As I pondered these thoughts my mind quickly shifted to education and our responsibility as educators to prepare students for the jobs of the future. What are we currently teaching that is no longer needed or obsolete? What jobs are we preparing students for that will be extinct in 5, 10, 25 years? Just as "Pre-Radar Listeners for Enemy Aircraft" seems somewhat ridiculous and absurd by today's standards; bank tellers, travel agents, and newspaper delivery boys/girls will be equally as obscure to our children or grandchildren.
As educators, we have a responsibility to ensure we are preparing students for life beyond high school, Whether students plan on attending college, joining the armed forces, or entering the work force we need to ensure they have the skills to be successful and productive citizens. However, how do we prepare students for jobs that don't yet exist?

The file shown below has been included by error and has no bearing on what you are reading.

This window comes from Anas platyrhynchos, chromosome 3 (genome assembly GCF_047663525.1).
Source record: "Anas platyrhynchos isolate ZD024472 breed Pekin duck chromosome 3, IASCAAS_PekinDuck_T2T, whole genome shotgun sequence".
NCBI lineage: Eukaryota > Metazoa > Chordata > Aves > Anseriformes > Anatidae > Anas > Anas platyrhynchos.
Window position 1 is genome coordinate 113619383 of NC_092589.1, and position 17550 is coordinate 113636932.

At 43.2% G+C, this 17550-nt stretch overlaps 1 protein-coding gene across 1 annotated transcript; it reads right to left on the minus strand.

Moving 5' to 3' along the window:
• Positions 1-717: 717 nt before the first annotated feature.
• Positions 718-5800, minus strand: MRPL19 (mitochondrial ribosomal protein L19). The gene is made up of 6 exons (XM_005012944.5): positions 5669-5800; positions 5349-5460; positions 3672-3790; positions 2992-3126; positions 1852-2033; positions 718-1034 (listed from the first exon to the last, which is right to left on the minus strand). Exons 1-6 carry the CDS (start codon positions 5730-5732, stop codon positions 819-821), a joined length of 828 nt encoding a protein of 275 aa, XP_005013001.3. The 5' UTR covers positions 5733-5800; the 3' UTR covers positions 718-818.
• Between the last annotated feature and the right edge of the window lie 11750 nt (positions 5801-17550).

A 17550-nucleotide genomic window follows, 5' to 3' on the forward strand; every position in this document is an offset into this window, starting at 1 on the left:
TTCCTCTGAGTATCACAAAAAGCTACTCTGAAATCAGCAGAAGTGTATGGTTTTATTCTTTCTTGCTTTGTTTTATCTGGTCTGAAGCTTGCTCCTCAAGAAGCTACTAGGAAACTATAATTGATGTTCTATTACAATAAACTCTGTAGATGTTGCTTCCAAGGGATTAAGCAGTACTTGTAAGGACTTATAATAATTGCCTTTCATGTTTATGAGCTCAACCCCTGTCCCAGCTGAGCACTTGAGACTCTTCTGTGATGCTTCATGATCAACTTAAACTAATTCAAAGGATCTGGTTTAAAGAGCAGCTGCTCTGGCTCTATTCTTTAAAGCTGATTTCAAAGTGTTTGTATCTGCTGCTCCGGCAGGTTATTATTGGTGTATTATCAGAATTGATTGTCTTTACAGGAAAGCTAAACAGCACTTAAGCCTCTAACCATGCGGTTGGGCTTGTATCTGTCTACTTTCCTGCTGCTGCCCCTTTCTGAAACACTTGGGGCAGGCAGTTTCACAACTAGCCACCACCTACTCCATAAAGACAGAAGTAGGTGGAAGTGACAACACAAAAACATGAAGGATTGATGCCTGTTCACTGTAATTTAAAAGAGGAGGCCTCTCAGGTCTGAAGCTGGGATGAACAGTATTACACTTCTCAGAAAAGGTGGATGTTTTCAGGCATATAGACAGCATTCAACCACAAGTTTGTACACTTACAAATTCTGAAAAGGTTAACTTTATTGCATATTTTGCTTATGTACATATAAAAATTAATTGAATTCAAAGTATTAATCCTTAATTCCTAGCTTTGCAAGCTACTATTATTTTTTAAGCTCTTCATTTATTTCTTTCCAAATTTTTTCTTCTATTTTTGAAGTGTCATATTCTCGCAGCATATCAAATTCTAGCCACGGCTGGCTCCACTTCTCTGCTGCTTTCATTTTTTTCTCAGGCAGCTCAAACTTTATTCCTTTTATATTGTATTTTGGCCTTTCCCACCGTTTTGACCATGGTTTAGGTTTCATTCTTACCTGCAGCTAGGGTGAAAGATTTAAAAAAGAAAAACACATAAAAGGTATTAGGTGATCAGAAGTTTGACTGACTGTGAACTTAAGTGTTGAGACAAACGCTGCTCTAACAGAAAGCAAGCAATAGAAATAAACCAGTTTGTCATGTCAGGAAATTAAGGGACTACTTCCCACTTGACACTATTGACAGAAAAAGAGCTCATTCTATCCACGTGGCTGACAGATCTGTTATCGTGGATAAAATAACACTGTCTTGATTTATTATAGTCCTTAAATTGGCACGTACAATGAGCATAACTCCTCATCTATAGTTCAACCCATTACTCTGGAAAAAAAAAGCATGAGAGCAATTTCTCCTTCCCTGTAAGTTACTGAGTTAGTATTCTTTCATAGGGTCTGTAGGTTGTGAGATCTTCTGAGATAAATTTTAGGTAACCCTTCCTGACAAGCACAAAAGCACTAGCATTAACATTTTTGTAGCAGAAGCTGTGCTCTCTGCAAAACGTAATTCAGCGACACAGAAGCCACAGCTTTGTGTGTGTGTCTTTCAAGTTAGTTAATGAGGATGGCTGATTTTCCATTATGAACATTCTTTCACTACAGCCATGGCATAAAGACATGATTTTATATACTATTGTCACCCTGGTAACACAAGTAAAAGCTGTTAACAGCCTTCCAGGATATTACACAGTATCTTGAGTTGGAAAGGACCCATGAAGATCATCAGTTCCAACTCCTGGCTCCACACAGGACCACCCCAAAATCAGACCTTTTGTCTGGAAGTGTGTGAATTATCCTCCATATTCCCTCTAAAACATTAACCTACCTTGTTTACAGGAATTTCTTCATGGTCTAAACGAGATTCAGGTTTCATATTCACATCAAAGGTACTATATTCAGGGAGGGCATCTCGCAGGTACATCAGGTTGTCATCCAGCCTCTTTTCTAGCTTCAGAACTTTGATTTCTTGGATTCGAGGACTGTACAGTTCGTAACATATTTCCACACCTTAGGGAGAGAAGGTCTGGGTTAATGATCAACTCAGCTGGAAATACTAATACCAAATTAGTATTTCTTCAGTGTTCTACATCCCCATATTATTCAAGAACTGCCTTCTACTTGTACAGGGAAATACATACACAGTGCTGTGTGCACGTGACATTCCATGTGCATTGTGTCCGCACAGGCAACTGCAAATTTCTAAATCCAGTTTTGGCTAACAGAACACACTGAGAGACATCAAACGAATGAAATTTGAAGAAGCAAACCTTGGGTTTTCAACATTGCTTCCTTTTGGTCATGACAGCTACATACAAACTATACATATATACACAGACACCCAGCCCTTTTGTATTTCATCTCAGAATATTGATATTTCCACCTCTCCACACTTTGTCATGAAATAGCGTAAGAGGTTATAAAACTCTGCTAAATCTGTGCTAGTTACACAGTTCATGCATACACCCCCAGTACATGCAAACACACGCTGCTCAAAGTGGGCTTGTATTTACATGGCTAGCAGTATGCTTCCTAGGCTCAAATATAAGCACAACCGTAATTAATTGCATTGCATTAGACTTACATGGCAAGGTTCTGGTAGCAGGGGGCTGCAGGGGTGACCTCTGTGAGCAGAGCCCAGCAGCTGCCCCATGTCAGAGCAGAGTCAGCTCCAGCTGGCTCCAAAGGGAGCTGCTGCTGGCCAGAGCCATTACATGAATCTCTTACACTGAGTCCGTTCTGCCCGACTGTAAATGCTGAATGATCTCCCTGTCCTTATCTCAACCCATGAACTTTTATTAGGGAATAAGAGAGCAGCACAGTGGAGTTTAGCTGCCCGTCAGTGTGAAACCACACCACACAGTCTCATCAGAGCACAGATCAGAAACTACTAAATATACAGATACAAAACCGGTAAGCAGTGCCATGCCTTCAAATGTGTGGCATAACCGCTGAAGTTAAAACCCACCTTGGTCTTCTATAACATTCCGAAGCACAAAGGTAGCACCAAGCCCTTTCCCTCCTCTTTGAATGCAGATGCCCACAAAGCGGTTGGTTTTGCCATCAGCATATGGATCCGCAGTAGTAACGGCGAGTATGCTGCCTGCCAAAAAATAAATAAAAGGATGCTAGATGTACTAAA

Just because we don't have a crystal ball to see what specific jobs will be available to our students doesn't mean we can't give them the skills they will need to take on the challenges of the real world. Problem solving, communication, creativity, and critical thinking (21st century skills) are vital skills for a successful career regardless if you are a log driver of the past or a nanoentoplastoncologiest (completely made up job) of the future.
However, we also need to be cognizant of what is out there being developed. Relying on the adage, "That's the way we've always done it" will no longer suffice. We must challenge our students to be creative and think outside the box, while no longer force them to sit in a seat for 47 minutes a day hoping they learn through a lecture only. Students need to be engaged in their learning and allowed opportunities to explore their true passions. Who says the next award winning nanoentoplastonocologiest isn't sitting in your classroom right now.